Regardless of your budget, remodeling is definitely a balancing act. Whether you’re remodeling your kitchen, bathroom, or other area of your home, you’ll face a ton of options—and will have to make tradeoffs. You want to make all your choices really count, not just for your lifestyle, but also because these choices will likely affect the resale value of your home. No pressure, right? Don’t worry, here’s what you should keep in mind for just about any remodeling project.
Very few, if any, remodeling projects will return 100% of your investment, so the decision to remodel should be more about your enjoyment of your home and getting more out of it. For any space, think about your family’s lifestyle, and spend more on the areas that support those priorities. For example:
- Kitchen: If you’re a gourmet cook, a professional range would likely be worth the investment to you. For busy families, a large kitchen island/breakfast nook might be more important.1
- Bathrooms: In a high-traffic powder room, a high-quality low-flow toilet might be most important, whereas in the master bath you might focus more on a double sink vanity.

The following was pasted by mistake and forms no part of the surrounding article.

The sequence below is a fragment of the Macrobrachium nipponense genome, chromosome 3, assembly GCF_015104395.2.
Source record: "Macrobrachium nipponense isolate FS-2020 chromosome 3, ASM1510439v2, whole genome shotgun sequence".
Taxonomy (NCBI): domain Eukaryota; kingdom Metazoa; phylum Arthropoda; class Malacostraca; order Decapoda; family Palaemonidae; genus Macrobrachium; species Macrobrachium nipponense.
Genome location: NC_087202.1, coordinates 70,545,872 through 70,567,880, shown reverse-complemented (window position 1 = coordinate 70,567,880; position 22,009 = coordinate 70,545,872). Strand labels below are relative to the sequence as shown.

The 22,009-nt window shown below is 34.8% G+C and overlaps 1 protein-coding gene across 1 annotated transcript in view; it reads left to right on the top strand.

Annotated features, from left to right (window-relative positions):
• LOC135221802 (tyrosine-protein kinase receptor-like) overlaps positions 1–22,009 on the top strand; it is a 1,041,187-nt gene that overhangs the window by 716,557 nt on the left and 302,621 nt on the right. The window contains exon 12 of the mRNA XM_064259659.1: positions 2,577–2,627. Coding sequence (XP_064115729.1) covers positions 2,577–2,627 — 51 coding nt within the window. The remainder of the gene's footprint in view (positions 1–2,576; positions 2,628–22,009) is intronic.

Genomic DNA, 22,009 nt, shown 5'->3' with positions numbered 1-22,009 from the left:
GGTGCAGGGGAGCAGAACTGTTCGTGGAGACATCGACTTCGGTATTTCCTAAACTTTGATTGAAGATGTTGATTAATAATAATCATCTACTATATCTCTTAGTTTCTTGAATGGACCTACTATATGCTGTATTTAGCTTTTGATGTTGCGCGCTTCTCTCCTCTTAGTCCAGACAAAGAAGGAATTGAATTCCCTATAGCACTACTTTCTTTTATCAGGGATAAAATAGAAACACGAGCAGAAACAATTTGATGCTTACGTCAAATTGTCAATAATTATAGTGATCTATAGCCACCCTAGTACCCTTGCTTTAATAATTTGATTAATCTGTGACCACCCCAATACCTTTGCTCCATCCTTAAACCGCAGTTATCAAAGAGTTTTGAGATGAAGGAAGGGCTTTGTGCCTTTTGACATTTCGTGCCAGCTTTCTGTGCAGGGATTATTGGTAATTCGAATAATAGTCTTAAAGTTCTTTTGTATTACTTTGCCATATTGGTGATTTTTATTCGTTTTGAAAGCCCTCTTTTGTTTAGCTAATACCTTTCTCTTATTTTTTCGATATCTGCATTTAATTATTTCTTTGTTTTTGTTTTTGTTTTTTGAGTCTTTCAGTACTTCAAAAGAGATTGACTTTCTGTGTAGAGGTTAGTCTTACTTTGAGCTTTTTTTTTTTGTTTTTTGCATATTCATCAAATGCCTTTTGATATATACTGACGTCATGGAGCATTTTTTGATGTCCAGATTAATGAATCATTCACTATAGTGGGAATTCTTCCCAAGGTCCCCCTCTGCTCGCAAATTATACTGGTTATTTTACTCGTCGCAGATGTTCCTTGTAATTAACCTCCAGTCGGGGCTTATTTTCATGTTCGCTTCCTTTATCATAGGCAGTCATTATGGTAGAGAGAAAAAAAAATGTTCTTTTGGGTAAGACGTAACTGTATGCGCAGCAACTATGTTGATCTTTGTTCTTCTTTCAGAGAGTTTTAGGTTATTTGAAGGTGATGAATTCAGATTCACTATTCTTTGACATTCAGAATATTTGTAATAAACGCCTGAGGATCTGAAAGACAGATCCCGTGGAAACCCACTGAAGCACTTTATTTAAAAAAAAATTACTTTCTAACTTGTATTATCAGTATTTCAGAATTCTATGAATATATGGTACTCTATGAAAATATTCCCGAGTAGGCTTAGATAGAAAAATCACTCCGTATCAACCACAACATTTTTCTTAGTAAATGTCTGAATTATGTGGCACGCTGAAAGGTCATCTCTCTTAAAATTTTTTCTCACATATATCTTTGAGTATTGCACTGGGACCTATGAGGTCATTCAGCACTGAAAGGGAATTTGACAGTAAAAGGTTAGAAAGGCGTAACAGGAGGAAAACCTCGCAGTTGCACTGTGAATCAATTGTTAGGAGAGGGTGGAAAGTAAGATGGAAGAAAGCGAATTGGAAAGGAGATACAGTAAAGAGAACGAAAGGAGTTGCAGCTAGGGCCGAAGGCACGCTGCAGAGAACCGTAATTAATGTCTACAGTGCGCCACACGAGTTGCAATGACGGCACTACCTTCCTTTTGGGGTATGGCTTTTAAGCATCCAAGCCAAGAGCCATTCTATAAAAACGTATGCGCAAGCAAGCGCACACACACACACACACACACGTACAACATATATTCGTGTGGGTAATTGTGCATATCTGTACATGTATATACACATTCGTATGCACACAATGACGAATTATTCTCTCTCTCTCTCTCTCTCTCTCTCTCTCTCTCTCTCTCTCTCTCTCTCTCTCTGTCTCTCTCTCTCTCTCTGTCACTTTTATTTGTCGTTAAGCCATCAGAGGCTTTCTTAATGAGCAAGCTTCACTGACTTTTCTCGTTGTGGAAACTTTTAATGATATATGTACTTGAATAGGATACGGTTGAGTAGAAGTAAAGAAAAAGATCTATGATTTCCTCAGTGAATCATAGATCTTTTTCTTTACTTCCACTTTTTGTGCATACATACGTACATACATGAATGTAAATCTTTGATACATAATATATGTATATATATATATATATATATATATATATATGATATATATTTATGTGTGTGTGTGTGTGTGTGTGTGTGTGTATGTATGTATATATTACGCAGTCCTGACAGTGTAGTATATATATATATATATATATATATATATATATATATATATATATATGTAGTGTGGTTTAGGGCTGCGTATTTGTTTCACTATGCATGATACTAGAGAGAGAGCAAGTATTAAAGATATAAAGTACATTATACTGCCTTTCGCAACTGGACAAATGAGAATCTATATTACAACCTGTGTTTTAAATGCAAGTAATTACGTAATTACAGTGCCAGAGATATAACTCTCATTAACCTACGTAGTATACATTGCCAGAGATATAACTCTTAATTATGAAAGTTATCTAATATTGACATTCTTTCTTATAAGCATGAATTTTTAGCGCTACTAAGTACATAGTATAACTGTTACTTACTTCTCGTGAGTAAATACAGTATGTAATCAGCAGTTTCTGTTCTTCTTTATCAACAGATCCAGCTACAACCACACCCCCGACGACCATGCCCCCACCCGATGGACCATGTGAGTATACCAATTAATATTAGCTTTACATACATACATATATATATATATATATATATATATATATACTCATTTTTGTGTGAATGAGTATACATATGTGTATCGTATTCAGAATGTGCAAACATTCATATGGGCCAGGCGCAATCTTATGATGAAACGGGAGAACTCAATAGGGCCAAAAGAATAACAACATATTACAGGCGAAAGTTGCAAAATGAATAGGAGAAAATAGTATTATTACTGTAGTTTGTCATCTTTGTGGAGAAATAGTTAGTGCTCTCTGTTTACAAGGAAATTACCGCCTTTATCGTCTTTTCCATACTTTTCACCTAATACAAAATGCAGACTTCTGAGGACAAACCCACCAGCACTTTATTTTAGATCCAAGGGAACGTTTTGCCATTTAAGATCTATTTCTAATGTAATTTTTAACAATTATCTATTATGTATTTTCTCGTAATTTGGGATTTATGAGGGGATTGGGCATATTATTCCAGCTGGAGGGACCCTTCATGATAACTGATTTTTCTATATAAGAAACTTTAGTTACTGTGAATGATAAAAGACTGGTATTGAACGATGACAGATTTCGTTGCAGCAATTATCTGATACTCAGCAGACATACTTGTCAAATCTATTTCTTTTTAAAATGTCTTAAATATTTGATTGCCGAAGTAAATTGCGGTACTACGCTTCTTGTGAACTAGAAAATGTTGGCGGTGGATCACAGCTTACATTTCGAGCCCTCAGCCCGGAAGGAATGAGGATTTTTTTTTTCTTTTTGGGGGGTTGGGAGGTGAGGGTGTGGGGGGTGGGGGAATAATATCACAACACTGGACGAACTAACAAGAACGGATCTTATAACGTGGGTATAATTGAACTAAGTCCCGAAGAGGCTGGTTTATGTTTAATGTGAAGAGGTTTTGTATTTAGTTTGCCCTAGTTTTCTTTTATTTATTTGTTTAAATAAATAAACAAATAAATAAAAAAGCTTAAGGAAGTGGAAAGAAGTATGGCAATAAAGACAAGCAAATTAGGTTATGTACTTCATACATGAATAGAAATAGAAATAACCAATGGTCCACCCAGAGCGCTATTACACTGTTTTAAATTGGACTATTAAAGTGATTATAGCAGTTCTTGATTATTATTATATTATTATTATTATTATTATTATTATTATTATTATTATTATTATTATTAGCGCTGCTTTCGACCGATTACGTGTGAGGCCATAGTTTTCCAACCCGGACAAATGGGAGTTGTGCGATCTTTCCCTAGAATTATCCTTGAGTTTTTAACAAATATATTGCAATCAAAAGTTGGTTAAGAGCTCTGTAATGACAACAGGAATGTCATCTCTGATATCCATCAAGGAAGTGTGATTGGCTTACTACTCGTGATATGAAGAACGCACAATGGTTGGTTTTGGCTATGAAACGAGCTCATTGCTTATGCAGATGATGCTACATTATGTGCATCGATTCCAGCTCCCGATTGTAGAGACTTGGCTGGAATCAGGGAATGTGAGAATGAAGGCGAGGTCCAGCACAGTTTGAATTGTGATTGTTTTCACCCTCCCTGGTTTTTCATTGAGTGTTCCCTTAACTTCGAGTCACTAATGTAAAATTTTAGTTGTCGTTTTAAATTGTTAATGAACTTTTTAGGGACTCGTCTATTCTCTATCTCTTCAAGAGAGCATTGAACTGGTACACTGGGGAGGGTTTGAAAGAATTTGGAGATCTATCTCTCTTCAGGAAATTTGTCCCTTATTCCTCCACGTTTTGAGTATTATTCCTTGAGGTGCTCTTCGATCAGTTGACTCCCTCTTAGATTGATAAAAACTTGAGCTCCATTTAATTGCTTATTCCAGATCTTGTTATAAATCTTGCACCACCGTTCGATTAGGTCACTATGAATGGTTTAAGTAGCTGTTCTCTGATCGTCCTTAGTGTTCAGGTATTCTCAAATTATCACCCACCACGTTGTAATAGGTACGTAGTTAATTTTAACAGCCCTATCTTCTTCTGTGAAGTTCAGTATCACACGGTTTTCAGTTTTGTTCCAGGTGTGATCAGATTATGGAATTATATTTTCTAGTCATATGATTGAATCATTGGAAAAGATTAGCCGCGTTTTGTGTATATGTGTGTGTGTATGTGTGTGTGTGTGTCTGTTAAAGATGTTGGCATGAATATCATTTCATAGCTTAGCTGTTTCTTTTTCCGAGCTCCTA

- Other spaces: Sound, lighting, and Ethernet wiring might be more important in an entertainment-focused den—or if the space is used more for relaxing or hobbies you might make other decisions (a skylight, maybe, or more built-in storage).
- Appliances: When it comes to appliances, you should likewise think practically. Spend more on those appliances and their features that you’ll use more often and get the most savings from upgrading. It doesn’t pay (in terms of energy savings) to replace a dryer, but other old appliances might be worth it, depending on how old they are. Bankrate has a great article on features to spend extra for when buying appliances (for example, choose the steamer function on a dryer to reduce wrinkles; skimp on the electronic features).
Remember to keep in mind how long you’ll likely live in your home and enjoy these upgrades, though, to make sure they’re worth it.